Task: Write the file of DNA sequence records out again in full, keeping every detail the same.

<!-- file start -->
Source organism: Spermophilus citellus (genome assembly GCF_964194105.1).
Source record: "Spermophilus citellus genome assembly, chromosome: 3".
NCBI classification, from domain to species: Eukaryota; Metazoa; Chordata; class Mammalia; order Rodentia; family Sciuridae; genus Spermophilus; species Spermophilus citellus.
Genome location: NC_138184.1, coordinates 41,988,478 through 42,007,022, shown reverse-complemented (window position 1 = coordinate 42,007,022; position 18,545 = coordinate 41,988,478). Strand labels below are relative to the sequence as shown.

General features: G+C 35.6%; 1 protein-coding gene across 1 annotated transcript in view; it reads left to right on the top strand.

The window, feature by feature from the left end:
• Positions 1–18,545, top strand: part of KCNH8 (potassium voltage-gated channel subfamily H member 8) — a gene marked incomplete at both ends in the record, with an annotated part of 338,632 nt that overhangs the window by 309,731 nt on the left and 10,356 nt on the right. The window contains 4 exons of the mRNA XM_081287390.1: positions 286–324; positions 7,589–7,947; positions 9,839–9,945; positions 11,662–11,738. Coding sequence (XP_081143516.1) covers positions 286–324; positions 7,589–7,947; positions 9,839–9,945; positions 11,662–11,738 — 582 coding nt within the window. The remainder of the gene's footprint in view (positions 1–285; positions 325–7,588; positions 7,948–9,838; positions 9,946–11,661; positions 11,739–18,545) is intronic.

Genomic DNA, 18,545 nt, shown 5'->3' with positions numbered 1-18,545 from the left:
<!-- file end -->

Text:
Source organism: Spermophilus citellus (genome assembly GCF_964194105.1).
Source record: "Spermophilus citellus genome assembly, chromosome: 3".
NCBI classification, from domain to species: Eukaryota; Metazoa; Chordata; class Mammalia; order Rodentia; family Sciuridae; genus Spermophilus; species Spermophilus citellus.
Genome location: NC_138184.1, coordinates 41,988,478 through 42,007,022, shown reverse-complemented (window position 1 = coordinate 42,007,022; position 18,545 = coordinate 41,988,478). Strand labels below are relative to the sequence as shown.

General features: G+C 35.6%; 1 protein-coding gene across 1 annotated transcript in view; it reads left to right on the top strand.

The window, feature by feature from the left end:
• Positions 1–18,545, top strand: part of KCNH8 (potassium voltage-gated channel subfamily H member 8) — a gene marked incomplete at both ends in the record, with an annotated part of 338,632 nt that overhangs the window by 309,731 nt on the left and 10,356 nt on the right. The window contains 4 exons of the mRNA XM_081287390.1: positions 286–324; positions 7,589–7,947; positions 9,839–9,945; positions 11,662–11,738. Coding sequence (XP_081143516.1) covers positions 286–324; positions 7,589–7,947; positions 9,839–9,945; positions 11,662–11,738 — 582 coding nt within the window. The remainder of the gene's footprint in view (positions 1–285; positions 325–7,588; positions 7,948–9,838; positions 9,946–11,661; positions 11,739–18,545) is intronic.

Genomic DNA, 18,545 nt, shown 5'->3' with positions numbered 1-18,545 from the left: